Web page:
The Sea

The Sea

The Sea hits the big screen this week and looks set to be a drama that is not to be missed.

The Sea is a big screen adaptation of the novel by John Banville, and sees Stephen Brown in the director's chair.

The movie will mark the feature film directorial debut for Brown, as he makes the transition from shorts for the first time.

FemaleFirst has a fantastic exclusive clip to share with you ahead of the film's release at the end of the week:

2014 has already been the year of the great cast lists, and The Sea is set to continue that fine tradition.

Ciaran Hinds will lead that cast, and is joined by Natascha McElhone, Rufus Sewell, Charlotte Rampling, and Bonnie Wright: a great mix of youth and experience.

Grieving after the death of his wife, art historian Max Morden (Hinds) returns to the sleepy seaside resort where he spent summers as a child.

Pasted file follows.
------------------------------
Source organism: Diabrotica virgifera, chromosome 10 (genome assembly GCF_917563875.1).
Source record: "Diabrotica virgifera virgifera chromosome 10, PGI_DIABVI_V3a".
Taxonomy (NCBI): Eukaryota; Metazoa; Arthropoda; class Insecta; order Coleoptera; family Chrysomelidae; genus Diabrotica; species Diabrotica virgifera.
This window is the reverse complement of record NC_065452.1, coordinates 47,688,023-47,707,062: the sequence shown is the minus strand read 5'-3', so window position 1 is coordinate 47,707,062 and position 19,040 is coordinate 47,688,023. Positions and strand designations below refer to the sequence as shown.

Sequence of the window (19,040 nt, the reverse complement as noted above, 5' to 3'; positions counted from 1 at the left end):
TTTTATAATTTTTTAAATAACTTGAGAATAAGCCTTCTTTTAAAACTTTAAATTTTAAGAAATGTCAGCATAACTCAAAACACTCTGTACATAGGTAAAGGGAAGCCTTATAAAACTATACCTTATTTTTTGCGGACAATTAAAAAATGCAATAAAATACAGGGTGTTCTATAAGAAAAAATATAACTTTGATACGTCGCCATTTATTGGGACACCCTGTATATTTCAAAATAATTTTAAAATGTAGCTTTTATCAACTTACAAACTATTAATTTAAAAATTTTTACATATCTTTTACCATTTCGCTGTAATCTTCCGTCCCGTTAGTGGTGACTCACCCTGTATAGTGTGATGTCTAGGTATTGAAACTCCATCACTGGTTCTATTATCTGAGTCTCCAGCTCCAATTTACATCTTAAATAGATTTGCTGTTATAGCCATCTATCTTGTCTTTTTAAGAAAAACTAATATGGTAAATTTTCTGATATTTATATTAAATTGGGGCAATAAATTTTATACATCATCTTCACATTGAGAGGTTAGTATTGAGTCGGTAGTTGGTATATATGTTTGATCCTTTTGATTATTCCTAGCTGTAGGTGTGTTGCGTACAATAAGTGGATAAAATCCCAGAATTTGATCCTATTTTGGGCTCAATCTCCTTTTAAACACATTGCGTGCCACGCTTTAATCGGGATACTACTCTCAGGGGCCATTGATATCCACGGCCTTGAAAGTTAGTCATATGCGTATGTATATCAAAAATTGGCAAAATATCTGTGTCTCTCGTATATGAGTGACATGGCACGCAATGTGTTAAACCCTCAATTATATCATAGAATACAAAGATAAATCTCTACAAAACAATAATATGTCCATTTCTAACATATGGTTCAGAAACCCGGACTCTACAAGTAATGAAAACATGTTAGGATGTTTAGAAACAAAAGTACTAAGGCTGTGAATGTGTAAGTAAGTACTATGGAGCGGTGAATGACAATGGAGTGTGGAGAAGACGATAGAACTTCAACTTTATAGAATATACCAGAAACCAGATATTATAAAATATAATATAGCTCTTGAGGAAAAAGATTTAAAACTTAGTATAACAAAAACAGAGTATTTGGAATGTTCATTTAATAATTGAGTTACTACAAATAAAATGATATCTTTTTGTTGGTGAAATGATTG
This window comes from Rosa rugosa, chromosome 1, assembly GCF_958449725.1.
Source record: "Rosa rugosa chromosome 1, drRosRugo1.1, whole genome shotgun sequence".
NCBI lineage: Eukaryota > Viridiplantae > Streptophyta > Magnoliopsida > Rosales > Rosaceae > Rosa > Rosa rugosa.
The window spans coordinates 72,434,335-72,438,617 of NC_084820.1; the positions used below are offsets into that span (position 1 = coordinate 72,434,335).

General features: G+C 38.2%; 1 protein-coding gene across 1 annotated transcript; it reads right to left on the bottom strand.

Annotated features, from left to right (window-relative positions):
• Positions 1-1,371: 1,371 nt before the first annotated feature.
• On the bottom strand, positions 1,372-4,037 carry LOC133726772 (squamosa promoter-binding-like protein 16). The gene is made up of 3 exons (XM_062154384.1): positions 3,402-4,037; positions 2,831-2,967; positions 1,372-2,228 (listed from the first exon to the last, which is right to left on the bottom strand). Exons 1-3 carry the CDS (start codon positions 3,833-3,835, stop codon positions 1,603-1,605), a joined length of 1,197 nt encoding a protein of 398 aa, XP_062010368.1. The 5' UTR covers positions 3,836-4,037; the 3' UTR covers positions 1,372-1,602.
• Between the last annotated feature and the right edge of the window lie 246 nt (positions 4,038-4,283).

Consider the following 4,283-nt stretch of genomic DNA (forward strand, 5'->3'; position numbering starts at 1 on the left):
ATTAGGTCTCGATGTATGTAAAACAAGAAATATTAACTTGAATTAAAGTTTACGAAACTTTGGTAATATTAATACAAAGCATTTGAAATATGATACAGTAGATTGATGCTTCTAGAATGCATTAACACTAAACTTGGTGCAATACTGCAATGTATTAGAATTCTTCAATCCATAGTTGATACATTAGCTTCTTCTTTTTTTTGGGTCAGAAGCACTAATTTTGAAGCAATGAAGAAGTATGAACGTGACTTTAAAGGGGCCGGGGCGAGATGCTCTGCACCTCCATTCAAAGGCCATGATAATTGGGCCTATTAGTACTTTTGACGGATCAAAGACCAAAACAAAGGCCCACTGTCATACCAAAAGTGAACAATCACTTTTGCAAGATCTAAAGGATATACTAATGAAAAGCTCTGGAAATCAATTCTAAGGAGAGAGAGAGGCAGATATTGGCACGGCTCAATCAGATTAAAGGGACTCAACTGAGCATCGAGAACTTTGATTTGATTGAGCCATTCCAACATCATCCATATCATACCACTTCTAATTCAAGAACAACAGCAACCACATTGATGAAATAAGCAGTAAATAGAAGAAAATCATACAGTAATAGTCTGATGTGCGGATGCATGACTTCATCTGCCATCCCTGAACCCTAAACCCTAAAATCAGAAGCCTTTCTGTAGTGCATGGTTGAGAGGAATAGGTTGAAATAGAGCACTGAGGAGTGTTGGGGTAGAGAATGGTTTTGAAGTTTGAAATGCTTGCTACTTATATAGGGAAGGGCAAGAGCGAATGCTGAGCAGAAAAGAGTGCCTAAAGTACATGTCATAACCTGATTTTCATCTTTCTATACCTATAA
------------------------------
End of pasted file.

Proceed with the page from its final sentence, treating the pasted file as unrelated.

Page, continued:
Max lodges at a boarding house he once frequented, where frosty proprietor Miss Vavasour (Rampling), and eccentric resident Blunden (Karl Johnson), now reside. Before long - and despite protestations from his daughter Clare (Ruth Bradley) - Max revisits the ghosts of his past.

Max's mind returns to an idyllic summer in 1955 when, as a child, he encountered the Grace family. Carlo (Rufus Sewell) and Connie (Natascha McElhone) were unlike any adults he had met before: nonchalant, bohemian, and filled with worldly grace and candour.

Young Max (Matthew Dillon) befriends the young Grace twins, Chloe (Missy Keating) and Myles (Padhraig Parkinson), and his fascination for this unconventional clan transforms into intimacy and love. Meanwhile, the children's young nanny Rose (Bonnie Wright), an outsider like Max, regards the Grace's new surrogate with quiet suspicion.

While Max attempts to deal with the loss of his wife, and recalls moments with his departed partner Anna (Sinéad Cusack), he also confronts a distant trauma from the past.

The Sea is a haunting, uplifting, meditation on the human condition - at times elegiac, poetic, and nostalgic. A story of memory, love, loss, regret... and the persistent possibility of rebirth

The Sea is released this Friday

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